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It's Time To Acknowledge The Privilege That Makes Your Art Possible

The freedom to chase your dreams has been built on several generations' worth of curtailed ambitions. Wield it well.

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Back in the '70s and '80s, our parents only had one thing on their minds. Securing a decent job. What that job entailed was a consideration that always came a distant second.

First priority was always job security.

Because much like our parents, our country too was finding its feet in the new world order. Job creation was slow and very sarkari. People were underpaid. Patience took precedence over passion. Economics took precedence over passion. Providing for family took precedence over passion.

Basically, passion didn't matter much at all. They simply grabbed with both hands, whatever they got.

They took up bank jobs even if they hated math. They took up sales jobs even if they didn't like people. They worked in factories even if they dreaded science. They took up teaching jobs even if they detested kids. And they toiled away at those jobs that they hated, for the rest of their lives. If they didn’t get along with a superior, they waited 30 years for the superior to retire. That was the only solution; quitting simply wasn’t an option.

People didn’t follow dreams back then, they just followed pay checks. And even the dreams they had were carefully rationed. They dreamt of owning a two-wheeler, sending their kids to a good school, having a gala meal on Sundays and locking on an HMT watch on their wrists every morning. They only made enough to dream of these little things.

The system was rigged in such a way that they had to work damn hard to exist. Not live, but just exist. There was no place to showcase other talents. No YouTube, no Facebook, no Anu Malik offering breaks on Indian Idol, no viral smash hits.

There was just one place where they showcased their talents: society get-togethers.

If they could sing, antakshari was their moment to shine. They could take prabu ka naam and claim their few minutes of adulation. They could build a fan following that included all 15 people at the party. And that fan following probably gave them enough joy to help them forget the struggle to exist for a few minutes.

To show off their dancing skills, they had to wait for visarjan to come around. They competed for the limelight with kids and drunk dudes and if they still managed to stand out, then they landed dancing gigs at other society functions.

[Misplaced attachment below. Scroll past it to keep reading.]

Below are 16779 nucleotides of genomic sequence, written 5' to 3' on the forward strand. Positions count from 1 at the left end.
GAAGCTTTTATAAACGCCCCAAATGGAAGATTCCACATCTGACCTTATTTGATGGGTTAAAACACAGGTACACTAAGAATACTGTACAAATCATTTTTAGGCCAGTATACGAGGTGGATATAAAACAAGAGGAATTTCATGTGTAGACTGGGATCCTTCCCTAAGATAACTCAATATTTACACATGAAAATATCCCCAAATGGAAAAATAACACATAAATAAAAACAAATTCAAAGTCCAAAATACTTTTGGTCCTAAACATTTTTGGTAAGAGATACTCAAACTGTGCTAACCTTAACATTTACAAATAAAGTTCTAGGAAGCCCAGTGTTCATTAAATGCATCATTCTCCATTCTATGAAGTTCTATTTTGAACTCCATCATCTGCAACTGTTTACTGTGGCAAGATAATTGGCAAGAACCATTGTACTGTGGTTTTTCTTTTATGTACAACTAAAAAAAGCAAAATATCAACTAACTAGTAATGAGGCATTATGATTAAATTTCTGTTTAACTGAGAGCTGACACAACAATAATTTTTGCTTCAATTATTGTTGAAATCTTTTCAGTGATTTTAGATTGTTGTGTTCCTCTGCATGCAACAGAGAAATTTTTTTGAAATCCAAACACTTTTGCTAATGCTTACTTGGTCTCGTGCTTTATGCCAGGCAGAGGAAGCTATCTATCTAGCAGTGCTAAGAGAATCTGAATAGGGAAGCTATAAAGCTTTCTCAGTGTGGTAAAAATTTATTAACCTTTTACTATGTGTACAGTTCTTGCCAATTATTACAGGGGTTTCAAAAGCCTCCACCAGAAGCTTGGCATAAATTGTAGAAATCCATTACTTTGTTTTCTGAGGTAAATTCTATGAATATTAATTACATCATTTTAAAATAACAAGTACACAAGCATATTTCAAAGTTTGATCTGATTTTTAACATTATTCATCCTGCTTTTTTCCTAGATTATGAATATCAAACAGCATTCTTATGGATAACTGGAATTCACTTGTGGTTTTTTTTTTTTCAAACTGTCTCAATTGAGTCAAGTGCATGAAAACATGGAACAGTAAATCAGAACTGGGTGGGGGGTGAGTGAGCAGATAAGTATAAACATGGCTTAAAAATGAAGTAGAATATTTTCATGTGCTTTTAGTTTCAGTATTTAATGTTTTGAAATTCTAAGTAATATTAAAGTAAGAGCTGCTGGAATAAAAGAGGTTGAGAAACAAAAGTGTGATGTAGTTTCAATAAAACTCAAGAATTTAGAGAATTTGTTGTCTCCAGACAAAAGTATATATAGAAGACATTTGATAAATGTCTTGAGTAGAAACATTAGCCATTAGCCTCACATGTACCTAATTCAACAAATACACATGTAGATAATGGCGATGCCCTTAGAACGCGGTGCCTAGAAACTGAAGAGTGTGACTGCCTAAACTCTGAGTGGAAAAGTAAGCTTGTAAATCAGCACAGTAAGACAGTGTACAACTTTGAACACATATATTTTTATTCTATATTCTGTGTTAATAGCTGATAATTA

If they made jokes, they just made people laugh. That’s as basic and beautiful it would ever get. They didn’t land Amazon specials. Their skills wouldn't get them branded as stand-up comics. They'd just be labelled “full of life”.

If fashion designing was their calling, they could find it only while designing clothes for their kids' fancy dress competition. Pots, bottles, plates and trays served as canvases for artists. And art exhibitions were whenever guests visited home.

The ones who had the shittiest deal, however, were those who loved writing. Their only outlet was writing letters to friends and family. Their finely crafted words laced with effortless wit that took quintals of effort had an audience of just one. The literature they painfully and lovingly produced would die with just one person, hidden from the rest of the world for posterity.

And yet, they derived joy out of it. Maybe that’s true love for craft.

Come to think of it, we are actually the first generation of middle class Indians to be able to follow our passion and talent. To be able to find work for ourselves based on our interest. To pick a college and a course based on our passion.

We lucked out big time thanks to the generations before us who chose not to follow their passions. This is what makes the likes of Dinchak Pooja, Baba Sehgal, Venu Mallesh and Taher Shah role model-material for me. They followed their calling, passion and talent without any inhibitions.

They did it just because they could. Unlike so many of us who don’t exploit this privilege that has been thrust upon us.

Generations before us have worked their butts off to ensure this much for us. I just hope that we don’t squander it away by being cynical and judgemental of our own abilities; that instead we go out there with our talent to create things that can outlive all of us.

This post was originally published by the author on Facebook and has been republished here with his permission.

Contact Devaiah Bopanna at

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